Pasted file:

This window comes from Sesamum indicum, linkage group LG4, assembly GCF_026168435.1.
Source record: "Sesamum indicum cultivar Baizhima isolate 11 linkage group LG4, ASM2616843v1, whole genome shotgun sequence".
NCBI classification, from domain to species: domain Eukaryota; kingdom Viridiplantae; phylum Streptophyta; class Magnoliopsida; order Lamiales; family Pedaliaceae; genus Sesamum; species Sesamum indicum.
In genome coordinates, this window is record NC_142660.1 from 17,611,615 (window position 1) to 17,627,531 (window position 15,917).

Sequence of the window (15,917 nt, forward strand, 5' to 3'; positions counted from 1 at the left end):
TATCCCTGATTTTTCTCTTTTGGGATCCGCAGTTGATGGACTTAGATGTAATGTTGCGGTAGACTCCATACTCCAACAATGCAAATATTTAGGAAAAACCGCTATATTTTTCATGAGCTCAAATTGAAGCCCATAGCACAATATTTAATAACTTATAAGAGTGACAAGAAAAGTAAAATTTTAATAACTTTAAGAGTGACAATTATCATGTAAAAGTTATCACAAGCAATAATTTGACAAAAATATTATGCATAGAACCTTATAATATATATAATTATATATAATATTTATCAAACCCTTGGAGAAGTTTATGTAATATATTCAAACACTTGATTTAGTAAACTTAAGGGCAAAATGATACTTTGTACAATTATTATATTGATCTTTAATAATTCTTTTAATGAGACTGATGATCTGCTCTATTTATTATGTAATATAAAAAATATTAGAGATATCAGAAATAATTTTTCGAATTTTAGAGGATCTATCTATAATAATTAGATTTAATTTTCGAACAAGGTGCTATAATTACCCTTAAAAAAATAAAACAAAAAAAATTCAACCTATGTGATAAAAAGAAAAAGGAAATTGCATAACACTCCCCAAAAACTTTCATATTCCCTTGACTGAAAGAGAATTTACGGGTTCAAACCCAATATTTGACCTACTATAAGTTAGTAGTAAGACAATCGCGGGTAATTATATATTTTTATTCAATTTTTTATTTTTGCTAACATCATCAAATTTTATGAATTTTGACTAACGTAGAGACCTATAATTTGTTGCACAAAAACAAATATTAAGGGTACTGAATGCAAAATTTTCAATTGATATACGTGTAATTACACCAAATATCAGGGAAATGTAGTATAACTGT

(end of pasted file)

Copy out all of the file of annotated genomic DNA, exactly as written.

This window comes from Sesamum indicum, linkage group LG4, assembly GCF_026168435.1.
Source record: "Sesamum indicum cultivar Baizhima isolate 11 linkage group LG4, ASM2616843v1, whole genome shotgun sequence".
NCBI classification, from domain to species: domain Eukaryota; kingdom Viridiplantae; phylum Streptophyta; class Magnoliopsida; order Lamiales; family Pedaliaceae; genus Sesamum; species Sesamum indicum.
In genome coordinates, this window is record NC_142660.1 from 17,611,615 (window position 1) to 17,627,531 (window position 15,917).

Sequence of the window (15,917 nt, forward strand, 5' to 3'; positions counted from 1 at the left end):
TATCCCTGATTTTTCTCTTTTGGGATCCGCAGTTGATGGACTTAGATGTAATGTTGCGGTAGACTCCATACTCCAACAATGCAAATATTTAGGAAAAACCGCTATATTTTTCATGAGCTCAAATTGAAGCCCATAGCACAATATTTAATAACTTATAAGAGTGACAAGAAAAGTAAAATTTTAATAACTTTAAGAGTGACAATTATCATGTAAAAGTTATCACAAGCAATAATTTGACAAAAATATTATGCATAGAACCTTATAATATATATAATTATATATAATATTTATCAAACCCTTGGAGAAGTTTATGTAATATATTCAAACACTTGATTTAGTAAACTTAAGGGCAAAATGATACTTTGTACAATTATTATATTGATCTTTAATAATTCTTTTAATGAGACTGATGATCTGCTCTATTTATTATGTAATATAAAAAATATTAGAGATATCAGAAATAATTTTTCGAATTTTAGAGGATCTATCTATAATAATTAGATTTAATTTTCGAACAAGGTGCTATAATTACCCTTAAAAAAATAAAACAAAAAAAATTCAACCTATGTGATAAAAAGAAAAAGGAAATTGCATAACACTCCCCAAAAACTTTCATATTCCCTTGACTGAAAGAGAATTTACGGGTTCAAACCCAATATTTGACCTACTATAAGTTAGTAGTAAGACAATCGCGGGTAATTATATATTTTTATTCAATTTTTTATTTTTGCTAACATCATCAAATTTTATGAATTTTGACTAACGTAGAGACCTATAATTTGTTGCACAAAAACAAATATTAAGGGTACTGAATGCAAAATTTTCAATTGATATACGTGTAATTACACCAAATATCAGGGAAATGTAGTATAACTGT